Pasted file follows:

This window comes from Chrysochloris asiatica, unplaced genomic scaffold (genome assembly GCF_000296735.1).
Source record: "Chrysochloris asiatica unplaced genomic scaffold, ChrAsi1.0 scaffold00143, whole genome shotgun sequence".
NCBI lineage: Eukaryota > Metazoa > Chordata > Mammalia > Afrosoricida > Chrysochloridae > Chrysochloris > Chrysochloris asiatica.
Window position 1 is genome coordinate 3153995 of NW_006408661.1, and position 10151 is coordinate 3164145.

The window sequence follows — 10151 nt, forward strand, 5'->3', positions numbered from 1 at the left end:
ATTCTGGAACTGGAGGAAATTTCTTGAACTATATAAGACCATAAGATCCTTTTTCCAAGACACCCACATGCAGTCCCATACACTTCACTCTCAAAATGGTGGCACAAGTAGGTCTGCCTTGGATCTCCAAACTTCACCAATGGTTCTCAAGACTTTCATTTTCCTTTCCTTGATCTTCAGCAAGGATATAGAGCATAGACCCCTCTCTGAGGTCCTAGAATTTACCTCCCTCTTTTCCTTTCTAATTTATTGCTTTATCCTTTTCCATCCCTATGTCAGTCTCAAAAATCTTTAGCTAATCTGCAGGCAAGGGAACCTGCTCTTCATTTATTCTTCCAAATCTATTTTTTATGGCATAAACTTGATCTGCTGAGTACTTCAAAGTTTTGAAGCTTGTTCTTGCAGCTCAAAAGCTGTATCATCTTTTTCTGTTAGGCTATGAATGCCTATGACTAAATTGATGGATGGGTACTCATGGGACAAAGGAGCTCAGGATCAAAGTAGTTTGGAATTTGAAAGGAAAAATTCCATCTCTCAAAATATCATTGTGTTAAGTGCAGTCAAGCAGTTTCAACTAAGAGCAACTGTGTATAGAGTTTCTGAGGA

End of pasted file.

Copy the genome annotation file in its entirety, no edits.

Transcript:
This window comes from Chrysochloris asiatica, unplaced genomic scaffold (genome assembly GCF_000296735.1).
Source record: "Chrysochloris asiatica unplaced genomic scaffold, ChrAsi1.0 scaffold00143, whole genome shotgun sequence".
NCBI lineage: Eukaryota > Metazoa > Chordata > Mammalia > Afrosoricida > Chrysochloridae > Chrysochloris > Chrysochloris asiatica.
Window position 1 is genome coordinate 3153995 of NW_006408661.1, and position 10151 is coordinate 3164145.

The window sequence follows — 10151 nt, forward strand, 5'->3', positions numbered from 1 at the left end:
ATTCTGGAACTGGAGGAAATTTCTTGAACTATATAAGACCATAAGATCCTTTTTCCAAGACACCCACATGCAGTCCCATACACTTCACTCTCAAAATGGTGGCACAAGTAGGTCTGCCTTGGATCTCCAAACTTCACCAATGGTTCTCAAGACTTTCATTTTCCTTTCCTTGATCTTCAGCAAGGATATAGAGCATAGACCCCTCTCTGAGGTCCTAGAATTTACCTCCCTCTTTTCCTTTCTAATTTATTGCTTTATCCTTTTCCATCCCTATGTCAGTCTCAAAAATCTTTAGCTAATCTGCAGGCAAGGGAACCTGCTCTTCATTTATTCTTCCAAATCTATTTTTTATGGCATAAACTTGATCTGCTGAGTACTTCAAAGTTTTGAAGCTTGTTCTTGCAGCTCAAAAGCTGTATCATCTTTTTCTGTTAGGCTATGAATGCCTATGACTAAATTGATGGATGGGTACTCATGGGACAAAGGAGCTCAGGATCAAAGTAGTTTGGAATTTGAAAGGAAAAATTCCATCTCTCAAAATATCATTGTGTTAAGTGCAGTCAAGCAGTTTCAACTAAGAGCAACTGTGTATAGAGTTTCTGAGGA